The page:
China’s toxic harvest: Growing tainted food in “cancer villages”

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China's-toxic-harvest--Growing-tainted-food-in-'cancer-villages' Thehill of chemical waste beside Farmer Wu Shuliang’s rice paddy began to take shape in the 1990s. The waste was from a neighboring factory; a byproduct from making chemicals used for tanning leather. Each day for 20 years, workers dumped more of it, making the hill bigger and bigger. Last year, an estimated 300 million pounds of chemical sludge towered over Wu’s land and the river below. “Whenever it rained, our rice paddy and the river would suddenly turn bright yellow,” Wu says. “Much of my rice died. It killed everything in its path.” Around the time the hill began to form, Wu and his wife had two sons. The two boys grew up bathing in the river that turned yellow when it rained. They breathed the dust that blew off of the hill on windy days, and the oldest son, Wu Wenyong, spent much of his childhood working the rice paddies in the hill’s shadow. When he was 14, Wu Wenyong began having health problems. He couldn’t stop coughing; he had difficulty breathing, and his chest hurt. “We heard on the local news that this hill might be harmful to our health, so we took our son to the hospital and asked the doctor whether it had anything to do with his health problems,” remembers Wu’s mother Qi Xianying. “The doctor didn’t say anything. He just shook his head.” Wu Wenyong was in eighth grade when he was diagnosed with two types of cancer: leukemia and thymoma. At the time, the environmental NGO Greenpeace had traveled to Wu’s village here in rural Yunnan province to test the water in the rice paddies and wells surrounding the hill. The samples were high in Chromium-6, a known carcinogen. One water sample from Wu’s land showed the level of Chromium-6 was 240 times higher than what China and the U.S. allows in their drinking water. Officials are worried, because villages like these supply China with its food. Five years ago, a soil survey taken from rice in three of China’s largest agricultural provinces shocked Chinese consumers. Sixty percent of the rice samples showed excessive amounts of cadmium, a heavy metal that causes bone and kidney damage. At the time, Chinese scientists openly discussed the widespread contamination of China’s food supply. But these days, they’re not talking. Several scientists declined interviews with Marketplace. That’s because late last year, China’s communist party declared national soil surveys ‘state secrets.’ Revealing China’s ‘state secrets’ can send you to prison. American scientist Peter Green says in the case of Chromium-6, which polluted the soil in Xinglong Village, it’s undoubtedly been absorbed by the rice grown there. “Rice, like all plants, takes up water from its roots,” Green says,  “and Chromium-6 — hexavalent chromium — is very soluble in water, and will get into the plants. And that’s unfortunate, because it can get into the food chain and be eaten by humans or perhaps other animals.” Back in Xinglong village, the 300-million-pound hill of Chromium-6 waste is now gone. The company that created it, LuLiang Peace Technology, removed the waste a few months ago. But farmer Wu Shuliang says his well water is still contaminated, and they still grow rice in the yellow contaminated water they pump from their well. Their family doesn’t dare eat it. Instead, they sell it to others. “We don’t have a choice,” says Qi. “We lost all our money paying the medical bills for our son. Now he’s dead, and we’re broke. We know the rice is dangerous. We sell it to vendors from other provinces in China who travel here to purchase it.”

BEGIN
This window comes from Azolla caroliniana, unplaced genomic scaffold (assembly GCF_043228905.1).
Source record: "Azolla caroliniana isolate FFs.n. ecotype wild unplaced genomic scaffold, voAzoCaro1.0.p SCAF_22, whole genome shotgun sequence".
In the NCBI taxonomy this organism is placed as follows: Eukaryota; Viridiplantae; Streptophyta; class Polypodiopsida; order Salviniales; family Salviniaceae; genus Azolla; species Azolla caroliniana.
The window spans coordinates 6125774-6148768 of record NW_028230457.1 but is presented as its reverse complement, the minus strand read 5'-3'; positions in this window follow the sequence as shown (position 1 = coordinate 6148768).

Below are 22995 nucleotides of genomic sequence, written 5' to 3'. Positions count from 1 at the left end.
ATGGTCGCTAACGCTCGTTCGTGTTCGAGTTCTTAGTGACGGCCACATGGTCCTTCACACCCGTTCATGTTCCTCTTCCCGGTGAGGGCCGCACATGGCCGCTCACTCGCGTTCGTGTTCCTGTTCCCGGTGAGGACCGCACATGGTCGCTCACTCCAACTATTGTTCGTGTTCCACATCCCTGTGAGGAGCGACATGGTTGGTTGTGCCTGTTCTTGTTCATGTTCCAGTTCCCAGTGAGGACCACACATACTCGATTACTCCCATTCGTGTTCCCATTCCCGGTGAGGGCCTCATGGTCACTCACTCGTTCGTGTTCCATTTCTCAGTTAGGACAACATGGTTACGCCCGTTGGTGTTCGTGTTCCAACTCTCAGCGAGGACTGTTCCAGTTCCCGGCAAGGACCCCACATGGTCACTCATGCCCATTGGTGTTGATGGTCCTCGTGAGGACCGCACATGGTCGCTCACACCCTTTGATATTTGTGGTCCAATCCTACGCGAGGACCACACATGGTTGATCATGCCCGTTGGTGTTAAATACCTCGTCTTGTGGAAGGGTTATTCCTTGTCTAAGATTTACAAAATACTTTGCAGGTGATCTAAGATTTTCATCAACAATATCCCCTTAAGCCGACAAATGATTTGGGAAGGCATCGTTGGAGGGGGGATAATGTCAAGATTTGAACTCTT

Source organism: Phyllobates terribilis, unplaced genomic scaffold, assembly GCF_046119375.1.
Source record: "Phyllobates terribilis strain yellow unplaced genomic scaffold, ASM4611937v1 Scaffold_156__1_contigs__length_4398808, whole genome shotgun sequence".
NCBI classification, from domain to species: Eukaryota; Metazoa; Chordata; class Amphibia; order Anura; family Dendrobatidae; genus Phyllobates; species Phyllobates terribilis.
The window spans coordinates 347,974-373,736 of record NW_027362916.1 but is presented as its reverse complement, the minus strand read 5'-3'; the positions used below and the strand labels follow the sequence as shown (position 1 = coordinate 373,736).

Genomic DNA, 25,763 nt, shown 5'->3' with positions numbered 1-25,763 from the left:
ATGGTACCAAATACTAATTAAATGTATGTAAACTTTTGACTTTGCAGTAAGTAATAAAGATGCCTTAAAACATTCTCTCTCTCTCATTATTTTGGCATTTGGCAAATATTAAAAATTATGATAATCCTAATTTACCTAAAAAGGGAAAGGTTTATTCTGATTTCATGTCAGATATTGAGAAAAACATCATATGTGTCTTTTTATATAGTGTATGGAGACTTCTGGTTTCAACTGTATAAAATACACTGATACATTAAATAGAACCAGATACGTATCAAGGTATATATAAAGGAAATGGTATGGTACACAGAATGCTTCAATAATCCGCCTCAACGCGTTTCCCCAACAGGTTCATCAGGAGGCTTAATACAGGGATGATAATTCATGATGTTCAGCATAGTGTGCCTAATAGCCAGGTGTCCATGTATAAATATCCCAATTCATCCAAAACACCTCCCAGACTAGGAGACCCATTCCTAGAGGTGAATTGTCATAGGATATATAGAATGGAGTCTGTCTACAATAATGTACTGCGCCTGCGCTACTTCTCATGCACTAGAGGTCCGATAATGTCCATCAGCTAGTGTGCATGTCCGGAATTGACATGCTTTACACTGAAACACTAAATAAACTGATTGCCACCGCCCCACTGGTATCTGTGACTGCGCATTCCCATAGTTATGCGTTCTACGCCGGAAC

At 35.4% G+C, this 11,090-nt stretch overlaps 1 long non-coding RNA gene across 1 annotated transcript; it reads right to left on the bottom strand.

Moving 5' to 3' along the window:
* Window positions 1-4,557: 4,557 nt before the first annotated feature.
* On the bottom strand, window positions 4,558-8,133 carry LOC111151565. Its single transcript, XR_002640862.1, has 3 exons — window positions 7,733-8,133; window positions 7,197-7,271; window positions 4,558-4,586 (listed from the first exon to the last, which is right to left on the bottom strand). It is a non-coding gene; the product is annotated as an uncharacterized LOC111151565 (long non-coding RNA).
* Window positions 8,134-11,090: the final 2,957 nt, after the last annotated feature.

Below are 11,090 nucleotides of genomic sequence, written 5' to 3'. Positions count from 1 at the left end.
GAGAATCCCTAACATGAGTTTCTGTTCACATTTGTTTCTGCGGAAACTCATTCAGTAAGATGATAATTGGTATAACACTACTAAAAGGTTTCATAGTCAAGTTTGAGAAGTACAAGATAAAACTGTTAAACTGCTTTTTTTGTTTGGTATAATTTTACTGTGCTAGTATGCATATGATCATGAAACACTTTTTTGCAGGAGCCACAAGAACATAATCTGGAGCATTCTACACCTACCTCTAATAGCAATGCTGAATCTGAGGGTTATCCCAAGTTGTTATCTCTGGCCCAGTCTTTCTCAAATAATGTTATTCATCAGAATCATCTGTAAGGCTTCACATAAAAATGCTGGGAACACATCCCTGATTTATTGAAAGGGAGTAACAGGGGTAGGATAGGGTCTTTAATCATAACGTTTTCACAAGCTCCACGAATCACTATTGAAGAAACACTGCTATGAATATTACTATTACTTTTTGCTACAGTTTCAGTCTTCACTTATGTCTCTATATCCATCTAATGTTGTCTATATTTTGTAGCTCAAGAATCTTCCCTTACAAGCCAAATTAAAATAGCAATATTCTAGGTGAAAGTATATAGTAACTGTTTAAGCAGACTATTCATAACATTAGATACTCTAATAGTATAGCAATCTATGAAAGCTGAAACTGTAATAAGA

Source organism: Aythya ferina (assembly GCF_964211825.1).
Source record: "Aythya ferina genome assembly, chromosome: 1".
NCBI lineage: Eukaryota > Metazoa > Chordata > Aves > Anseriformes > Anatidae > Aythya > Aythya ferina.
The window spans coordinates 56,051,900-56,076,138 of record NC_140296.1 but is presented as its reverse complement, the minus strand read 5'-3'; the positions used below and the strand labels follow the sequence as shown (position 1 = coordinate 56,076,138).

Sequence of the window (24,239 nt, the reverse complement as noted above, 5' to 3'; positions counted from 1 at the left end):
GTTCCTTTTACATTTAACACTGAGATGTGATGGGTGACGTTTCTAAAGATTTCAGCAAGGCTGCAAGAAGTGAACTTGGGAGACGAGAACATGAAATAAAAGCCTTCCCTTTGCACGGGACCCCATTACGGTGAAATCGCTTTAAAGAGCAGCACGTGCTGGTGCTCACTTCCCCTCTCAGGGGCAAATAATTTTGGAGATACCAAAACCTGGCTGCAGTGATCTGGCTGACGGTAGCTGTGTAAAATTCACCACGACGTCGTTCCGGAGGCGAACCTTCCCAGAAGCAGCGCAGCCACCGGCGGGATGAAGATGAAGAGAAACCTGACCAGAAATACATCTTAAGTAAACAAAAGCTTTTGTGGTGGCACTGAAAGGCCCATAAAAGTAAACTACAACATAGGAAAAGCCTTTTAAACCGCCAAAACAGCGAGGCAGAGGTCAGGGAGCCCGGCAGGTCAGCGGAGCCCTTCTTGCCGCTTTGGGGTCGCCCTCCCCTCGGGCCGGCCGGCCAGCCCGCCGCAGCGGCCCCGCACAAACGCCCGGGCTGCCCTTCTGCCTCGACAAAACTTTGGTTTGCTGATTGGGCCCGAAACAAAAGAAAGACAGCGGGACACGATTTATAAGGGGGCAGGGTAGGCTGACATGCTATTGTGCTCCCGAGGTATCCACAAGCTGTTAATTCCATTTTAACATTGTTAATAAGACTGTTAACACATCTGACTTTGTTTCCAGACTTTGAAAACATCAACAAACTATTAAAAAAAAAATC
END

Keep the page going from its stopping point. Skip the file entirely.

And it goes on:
(Source: Abstracted from Marketplace)

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